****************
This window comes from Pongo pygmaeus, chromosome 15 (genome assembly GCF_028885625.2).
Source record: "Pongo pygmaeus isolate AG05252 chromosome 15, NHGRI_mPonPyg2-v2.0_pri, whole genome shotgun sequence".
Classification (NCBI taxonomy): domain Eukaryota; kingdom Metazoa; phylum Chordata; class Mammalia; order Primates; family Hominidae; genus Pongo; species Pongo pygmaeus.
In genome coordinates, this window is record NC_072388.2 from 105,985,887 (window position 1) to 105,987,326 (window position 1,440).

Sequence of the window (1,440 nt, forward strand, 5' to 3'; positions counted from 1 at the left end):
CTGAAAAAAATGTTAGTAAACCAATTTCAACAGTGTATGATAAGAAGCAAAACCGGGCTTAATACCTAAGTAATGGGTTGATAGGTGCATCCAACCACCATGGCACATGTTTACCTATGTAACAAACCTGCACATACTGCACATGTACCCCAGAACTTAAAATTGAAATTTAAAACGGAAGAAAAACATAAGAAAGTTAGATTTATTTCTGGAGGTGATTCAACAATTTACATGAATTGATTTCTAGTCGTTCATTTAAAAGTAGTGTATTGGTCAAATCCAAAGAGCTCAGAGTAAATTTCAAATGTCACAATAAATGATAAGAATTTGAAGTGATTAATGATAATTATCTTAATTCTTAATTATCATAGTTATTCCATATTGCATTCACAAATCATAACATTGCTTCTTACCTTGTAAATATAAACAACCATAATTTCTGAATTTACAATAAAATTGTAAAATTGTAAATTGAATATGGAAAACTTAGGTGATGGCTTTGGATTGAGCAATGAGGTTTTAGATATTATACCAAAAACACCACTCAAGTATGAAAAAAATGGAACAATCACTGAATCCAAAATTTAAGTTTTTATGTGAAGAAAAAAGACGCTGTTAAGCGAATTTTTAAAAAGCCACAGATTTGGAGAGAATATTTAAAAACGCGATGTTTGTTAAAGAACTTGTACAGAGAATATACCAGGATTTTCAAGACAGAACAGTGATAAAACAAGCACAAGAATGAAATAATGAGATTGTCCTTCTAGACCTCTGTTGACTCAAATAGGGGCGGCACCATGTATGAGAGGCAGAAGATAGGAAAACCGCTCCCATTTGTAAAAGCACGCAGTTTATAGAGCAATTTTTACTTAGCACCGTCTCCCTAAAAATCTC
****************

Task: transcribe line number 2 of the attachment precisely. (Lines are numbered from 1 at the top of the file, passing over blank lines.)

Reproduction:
Source record: "Pongo pygmaeus isolate AG05252 chromosome 15, NHGRI_mPonPyg2-v2.0_pri, whole genome shotgun sequence".